Wikipedia says
    “” The Pakistani intelligence community
    conducted an investigation to determine the nationalities of the
    terrorists, whom the FIA determined were all foreign fighters. The
    identities of six of the gunmen were released:[27]

    Abu Shamil (also went by Abdur Rehman)— A Chechen fighter and thought to be the ringleader of the group.

    Nouman Shah Helmand — An Afghan citizen from Helmand Province; the U.S. had placed a $500,000 bounty upon Shah.

    Wazir Alam Herat — An Afghan citizen from Herat.

    Khatib al-Zubaidi — An Arabic speaker and an Egyptian citizen.

    Mohammad Zahedi — An Arabic speaker and a Moroccan citizen.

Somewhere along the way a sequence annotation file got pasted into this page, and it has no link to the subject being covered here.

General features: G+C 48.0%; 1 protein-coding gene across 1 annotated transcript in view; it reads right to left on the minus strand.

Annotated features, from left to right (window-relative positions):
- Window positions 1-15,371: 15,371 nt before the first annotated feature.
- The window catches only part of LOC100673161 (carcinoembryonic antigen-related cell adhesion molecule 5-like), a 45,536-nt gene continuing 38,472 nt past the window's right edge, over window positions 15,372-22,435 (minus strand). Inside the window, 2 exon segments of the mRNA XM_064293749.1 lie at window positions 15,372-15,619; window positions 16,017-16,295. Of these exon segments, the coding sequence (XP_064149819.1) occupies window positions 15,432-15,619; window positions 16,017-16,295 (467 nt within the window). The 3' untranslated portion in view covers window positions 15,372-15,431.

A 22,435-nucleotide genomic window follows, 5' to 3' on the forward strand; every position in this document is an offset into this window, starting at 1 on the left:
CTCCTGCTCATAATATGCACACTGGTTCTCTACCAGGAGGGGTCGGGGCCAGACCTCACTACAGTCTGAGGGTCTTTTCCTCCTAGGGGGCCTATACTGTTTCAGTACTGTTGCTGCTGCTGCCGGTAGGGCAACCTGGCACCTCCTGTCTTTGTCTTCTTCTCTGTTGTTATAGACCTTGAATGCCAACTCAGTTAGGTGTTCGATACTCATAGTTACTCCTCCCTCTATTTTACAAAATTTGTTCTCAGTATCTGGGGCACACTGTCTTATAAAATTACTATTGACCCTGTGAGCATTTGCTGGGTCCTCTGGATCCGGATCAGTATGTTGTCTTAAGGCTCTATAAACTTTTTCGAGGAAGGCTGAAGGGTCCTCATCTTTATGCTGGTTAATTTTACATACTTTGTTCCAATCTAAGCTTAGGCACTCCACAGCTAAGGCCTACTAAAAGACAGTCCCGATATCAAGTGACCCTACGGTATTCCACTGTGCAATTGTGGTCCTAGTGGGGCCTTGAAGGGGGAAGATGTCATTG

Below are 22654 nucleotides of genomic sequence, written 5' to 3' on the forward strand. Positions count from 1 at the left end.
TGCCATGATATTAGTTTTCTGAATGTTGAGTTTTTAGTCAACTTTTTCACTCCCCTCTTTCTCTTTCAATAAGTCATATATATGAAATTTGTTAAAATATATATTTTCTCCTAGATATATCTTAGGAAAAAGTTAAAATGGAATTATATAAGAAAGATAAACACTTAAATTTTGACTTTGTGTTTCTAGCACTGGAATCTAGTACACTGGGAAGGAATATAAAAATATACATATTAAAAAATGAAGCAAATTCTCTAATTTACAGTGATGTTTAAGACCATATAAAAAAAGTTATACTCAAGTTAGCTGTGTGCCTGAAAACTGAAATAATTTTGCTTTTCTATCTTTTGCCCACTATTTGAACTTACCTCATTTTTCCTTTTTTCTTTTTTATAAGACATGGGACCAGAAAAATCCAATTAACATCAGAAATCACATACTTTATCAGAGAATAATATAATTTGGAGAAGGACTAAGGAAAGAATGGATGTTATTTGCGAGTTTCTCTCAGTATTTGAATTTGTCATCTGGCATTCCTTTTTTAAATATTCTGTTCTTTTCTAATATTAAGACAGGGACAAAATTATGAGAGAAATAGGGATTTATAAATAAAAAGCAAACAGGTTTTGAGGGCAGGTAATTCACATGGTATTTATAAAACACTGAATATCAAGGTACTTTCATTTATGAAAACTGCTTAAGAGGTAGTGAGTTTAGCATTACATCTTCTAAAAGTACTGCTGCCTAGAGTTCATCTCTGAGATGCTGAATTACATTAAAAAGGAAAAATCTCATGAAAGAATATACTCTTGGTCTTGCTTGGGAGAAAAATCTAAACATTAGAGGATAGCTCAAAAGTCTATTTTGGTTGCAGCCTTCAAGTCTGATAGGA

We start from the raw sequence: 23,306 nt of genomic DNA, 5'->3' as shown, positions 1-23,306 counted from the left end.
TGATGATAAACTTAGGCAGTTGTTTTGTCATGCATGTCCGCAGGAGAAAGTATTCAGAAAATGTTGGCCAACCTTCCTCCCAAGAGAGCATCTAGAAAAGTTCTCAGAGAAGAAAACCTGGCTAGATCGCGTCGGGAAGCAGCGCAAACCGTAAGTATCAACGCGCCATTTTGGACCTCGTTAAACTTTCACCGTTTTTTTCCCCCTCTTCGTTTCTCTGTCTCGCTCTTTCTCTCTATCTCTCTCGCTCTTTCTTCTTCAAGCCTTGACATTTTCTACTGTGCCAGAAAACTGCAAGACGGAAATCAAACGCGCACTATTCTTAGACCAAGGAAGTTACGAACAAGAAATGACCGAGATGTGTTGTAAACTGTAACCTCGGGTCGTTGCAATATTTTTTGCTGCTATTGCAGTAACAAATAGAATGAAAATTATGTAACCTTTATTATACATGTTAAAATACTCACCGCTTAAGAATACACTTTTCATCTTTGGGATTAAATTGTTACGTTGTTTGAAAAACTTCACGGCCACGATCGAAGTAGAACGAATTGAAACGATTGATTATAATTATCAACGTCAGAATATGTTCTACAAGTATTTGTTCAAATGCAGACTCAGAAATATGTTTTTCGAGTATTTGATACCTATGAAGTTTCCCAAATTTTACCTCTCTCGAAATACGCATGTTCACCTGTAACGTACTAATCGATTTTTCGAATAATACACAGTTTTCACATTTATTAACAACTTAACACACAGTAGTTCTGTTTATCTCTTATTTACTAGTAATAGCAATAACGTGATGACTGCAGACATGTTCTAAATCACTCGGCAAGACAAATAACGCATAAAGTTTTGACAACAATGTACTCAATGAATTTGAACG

Jibran al-Saeedi — An Arabic speaker and a Saudi citizen .

    The SIM card of the cell phone that was used by the terrorists was
    found to be registered to a woman belonging to the rural area of Hasilpur, Punjab.[27]””

    I dont expect you to believe any of your own news but to your own consipiracy theories.
    If Pak has any guts, it should give consular access to Kulbhushan Yadav instead of spreading doctored video confessions. If there is any truth in what Pak says, it should present the case to UN. By the way what happened to the so called dossiers given to the UN. Pl check their dust bin.
    For your information the number of rapes in India are less than the number of child molestations and wani rapes in Pakistan. So you should know what to attend to , But then if you are looking for 4 male adult witnesses, then …………sigh

    ET : This is only a rebuttal to a blatant lie. Would like you to post itRecommend